Google, Microsoft Compete For College Email

    November 28, 2007
    WebProNews Staff

Universities have been opting for email services managed by Microsoft or Google as a desirable alternative to running email as an in-house operation.

The choice looks relatively straightforward: spend money on maintaining and upgrading email systems for college students, or participate in a Google or Microsoft program that provides student email and other web-based applications for free.

Windows Live @ Edu

For habitually cash-strapped colleges, selecting Windows Live @ Edu or Google Apps Education Edition makes sense. Andy Guess at Inside Higher Ed suggested such outsourcing will become the standard at most institutions over the next few years.

Both Google and Microsoft have been rapidly gaining converts, as Guess noted:

Jeff Keltner, Google’s enterprise specialist for collaboration products, said institutions at six of the seven continents use its education services, with several hundred thousand active users logging in at a regular basis from several thousand campuses around the world.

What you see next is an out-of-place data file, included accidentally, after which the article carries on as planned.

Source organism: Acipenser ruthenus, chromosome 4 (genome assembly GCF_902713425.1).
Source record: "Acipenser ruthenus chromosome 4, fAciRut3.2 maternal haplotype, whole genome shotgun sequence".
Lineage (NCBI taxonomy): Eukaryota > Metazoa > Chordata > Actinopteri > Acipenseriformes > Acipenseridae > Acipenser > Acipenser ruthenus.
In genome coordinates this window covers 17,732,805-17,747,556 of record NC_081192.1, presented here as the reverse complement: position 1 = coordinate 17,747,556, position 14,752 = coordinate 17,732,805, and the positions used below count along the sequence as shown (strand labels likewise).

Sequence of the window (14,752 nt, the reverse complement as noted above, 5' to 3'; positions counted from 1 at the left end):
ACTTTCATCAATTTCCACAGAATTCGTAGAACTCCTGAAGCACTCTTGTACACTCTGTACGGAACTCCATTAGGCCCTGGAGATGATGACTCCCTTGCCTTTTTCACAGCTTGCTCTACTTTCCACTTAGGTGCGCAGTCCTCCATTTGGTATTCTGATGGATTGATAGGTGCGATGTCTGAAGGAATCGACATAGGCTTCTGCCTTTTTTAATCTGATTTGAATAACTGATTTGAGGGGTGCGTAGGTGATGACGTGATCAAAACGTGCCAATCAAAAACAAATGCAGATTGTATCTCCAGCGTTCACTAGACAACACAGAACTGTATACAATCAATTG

The senior product manager for Microsoft’s Live @ edu program, Bruce Gabrielle, said the company has some 450 higher education clients, which ballooned from 300 since the end of June. “A lot of awareness is spreading virally,” he said.

Microsoft and Google have similar aims in mind: build brand loyalty with students and hope they can keep it once he or she graduates. Today’s Gmail or Live @ Edu user could be tomorrow’s regular viewer of advertising on the company’s other properties. Or even a corporate decision-maker opting to spend money with the two Internet rivals.

Guess also cited the trend toward other web-based applications for higher education, where software as a service has made inroads where shrinkwrapped or home-brewed applications once dominated the landscape.

Campus IT staff may not like the outsourcing trend, but the cash savings will be significant enough that more campuses will consider it. Universities have generous Internet connections and a student body that expects more than a basic email account during their attendance.

The schools look like they are willing to let Google or Microsoft fulfill those expectations.

follow me on Twitter